Complex things in simple words | What is interesting about the Orion constellation?

Orion is one of the most famous constellations. It decorates the winter sky of Ukraine and other countries of the Northern Hemisphere, because at this time of year it rises above the eastern horizon in the evening and stays in the sky all night. It consists of many prominent stars. And each of them has its own interesting story to tell.

Сузір'я Оріона
The constellation of Orion

1. How to find the Orion constellation in the sky?

The constellation Orion is one of the most prominent in the celestial sphere. In the evening, to find it, you need to look directly to the east, and before dawn, on the contrary, to the west. In any case, you need to look for three fairly bright stars lined up in a single line. This is the so-called “Orion’s belt”.

Two more pairs of stars are located on either side of it and form something similar to two trapezoids connected by small bases. In this case, Castor and Polux from the constellation Gemini are to its left, and Aldebaran, in Taurus, is above it. The Big Dipper is even further behind Gemini.

2. Who is Orion?

The constellation Orion got its modern name in ancient Greece. According to legend, this group of stars was named after a hunter who became famous for his exploits. However, there are different versions of where he came from, how he lived and died.

However, in all of them, he is associated with the gods Artemis and Poseidon, who first help him and then bring him misfortune or even kill him for his aggressiveness and insatiable appetite. Many legends also associate him with the giant scorpion, which, according to myths, later became one of the zodiac constellations.

3. How long has the constellation Orion been known?

The most interesting thing about the constellation of Orion is that it was known to people in the Stone Age. At least, the image of its stars was engraved on a mammoth bone found in Germany in 1979. Experts estimated its age at 32-38 thousand years.

Orion was present in the texts of ancient civilizations from the very beginning. The ancient Egyptians considered him to be the embodiment of the god of eternal life Osiris and revered him as the king of the stars. The ancient Babylonians called him the Heavenly Shepherd.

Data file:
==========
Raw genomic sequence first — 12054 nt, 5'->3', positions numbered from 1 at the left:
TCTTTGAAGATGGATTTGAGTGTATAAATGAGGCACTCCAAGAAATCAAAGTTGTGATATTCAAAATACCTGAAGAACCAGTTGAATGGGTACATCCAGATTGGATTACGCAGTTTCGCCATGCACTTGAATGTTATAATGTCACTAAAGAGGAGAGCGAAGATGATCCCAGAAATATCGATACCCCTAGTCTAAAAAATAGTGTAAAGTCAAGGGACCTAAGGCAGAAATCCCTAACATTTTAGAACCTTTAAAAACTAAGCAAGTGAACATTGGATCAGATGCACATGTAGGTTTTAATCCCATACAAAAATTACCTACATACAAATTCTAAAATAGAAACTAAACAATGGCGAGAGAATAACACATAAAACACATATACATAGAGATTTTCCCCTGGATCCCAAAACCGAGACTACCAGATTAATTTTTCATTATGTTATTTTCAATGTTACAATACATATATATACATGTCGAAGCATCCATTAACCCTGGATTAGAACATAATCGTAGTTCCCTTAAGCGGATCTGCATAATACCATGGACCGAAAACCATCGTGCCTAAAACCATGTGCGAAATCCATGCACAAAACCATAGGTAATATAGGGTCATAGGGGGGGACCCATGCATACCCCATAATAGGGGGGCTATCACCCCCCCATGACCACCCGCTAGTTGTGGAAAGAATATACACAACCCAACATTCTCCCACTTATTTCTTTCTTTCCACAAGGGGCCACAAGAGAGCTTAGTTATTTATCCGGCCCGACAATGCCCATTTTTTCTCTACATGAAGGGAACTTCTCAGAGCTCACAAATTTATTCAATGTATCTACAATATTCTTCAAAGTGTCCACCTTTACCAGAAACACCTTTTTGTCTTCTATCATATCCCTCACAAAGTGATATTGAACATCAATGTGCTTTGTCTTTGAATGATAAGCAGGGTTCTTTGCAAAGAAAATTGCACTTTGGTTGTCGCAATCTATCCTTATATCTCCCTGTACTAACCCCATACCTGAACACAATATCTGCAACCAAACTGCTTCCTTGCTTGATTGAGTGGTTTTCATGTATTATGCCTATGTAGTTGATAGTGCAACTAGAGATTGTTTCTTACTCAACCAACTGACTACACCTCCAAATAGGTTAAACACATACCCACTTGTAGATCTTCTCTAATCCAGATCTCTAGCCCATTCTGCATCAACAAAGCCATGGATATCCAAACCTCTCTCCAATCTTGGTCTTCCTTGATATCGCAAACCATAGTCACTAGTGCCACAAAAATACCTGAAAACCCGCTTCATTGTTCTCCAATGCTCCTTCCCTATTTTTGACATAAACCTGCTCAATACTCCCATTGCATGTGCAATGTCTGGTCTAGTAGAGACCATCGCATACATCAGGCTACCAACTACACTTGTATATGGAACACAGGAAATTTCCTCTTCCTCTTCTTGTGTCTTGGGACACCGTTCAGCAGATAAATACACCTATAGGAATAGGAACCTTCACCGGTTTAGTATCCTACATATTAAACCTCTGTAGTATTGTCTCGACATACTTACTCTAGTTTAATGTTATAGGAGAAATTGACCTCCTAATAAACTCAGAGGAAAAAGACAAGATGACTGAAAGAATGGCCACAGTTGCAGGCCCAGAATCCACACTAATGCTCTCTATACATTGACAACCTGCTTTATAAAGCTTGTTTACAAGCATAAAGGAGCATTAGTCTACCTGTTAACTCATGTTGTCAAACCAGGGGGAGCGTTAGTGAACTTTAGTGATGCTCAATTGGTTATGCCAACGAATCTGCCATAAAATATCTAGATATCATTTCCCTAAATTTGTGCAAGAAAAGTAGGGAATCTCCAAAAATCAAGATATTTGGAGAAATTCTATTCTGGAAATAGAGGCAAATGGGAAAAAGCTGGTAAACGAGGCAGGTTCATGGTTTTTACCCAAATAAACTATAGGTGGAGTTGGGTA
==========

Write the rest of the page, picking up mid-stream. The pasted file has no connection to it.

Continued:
The Orion constellation is even mentioned in the Bible. There it is known as Kesil, and experts associate it with the ninth month of the Jewish calendar.

4. When will the Betelgeuse star explode?

Orion’s brightest star is its α, known as Betelgeuse. It is located above its belt and slightly to the left. It is a red giant with a luminosity 14 thousand times greater than the Sun’s. Its radius is not known for certain, but it is believed that if this star were placed in the place of the Sun, its outer layers would reach the orbit of Mars or even Jupiter.

Recently, however, Betelgeuse has been known mostly for its anomalous behavior. A few years ago, it suddenly began to dim, but then returned to normal. This led scientists to believe that it was preparing to explode as a supernova.

Studies have shown that Betelgeuse is indeed in the last stages of its existence, but they can last for tens or hundreds of thousands of years. In any case, the Earth is not in danger, because the star is located at a distance of 650 light-years from us.

5. What is Orion’s Belt and how far is it from Earth?

Orion’s belt is one of the most visible parts of the constellation. In many cultures, it has its own name. In particular, in Ukraine, these three stars are called “kosari”. Not everyone knows that each of these stars also has its own name: Alnitak, Alnilam, and Mintaka.

When viewed from the Earth, they may seem to be close to each other and even form a system. However, this is not the case. Alnitak is a heavy and very hot star with a luminosity 100 thousand times greater than the Sun’s, located at a distance of 1262 light-years from us.

Alnilam, a blue supergiant with a luminosity of 275 to 537 thousand solar luminosities, is 1340 light-years away. And Mintaka, whose luminosity exceeds our home star by 70-90 thousand times, is 900 light years away. In fact, these luminaries are separated by tens of light-years and are in no way related to each other.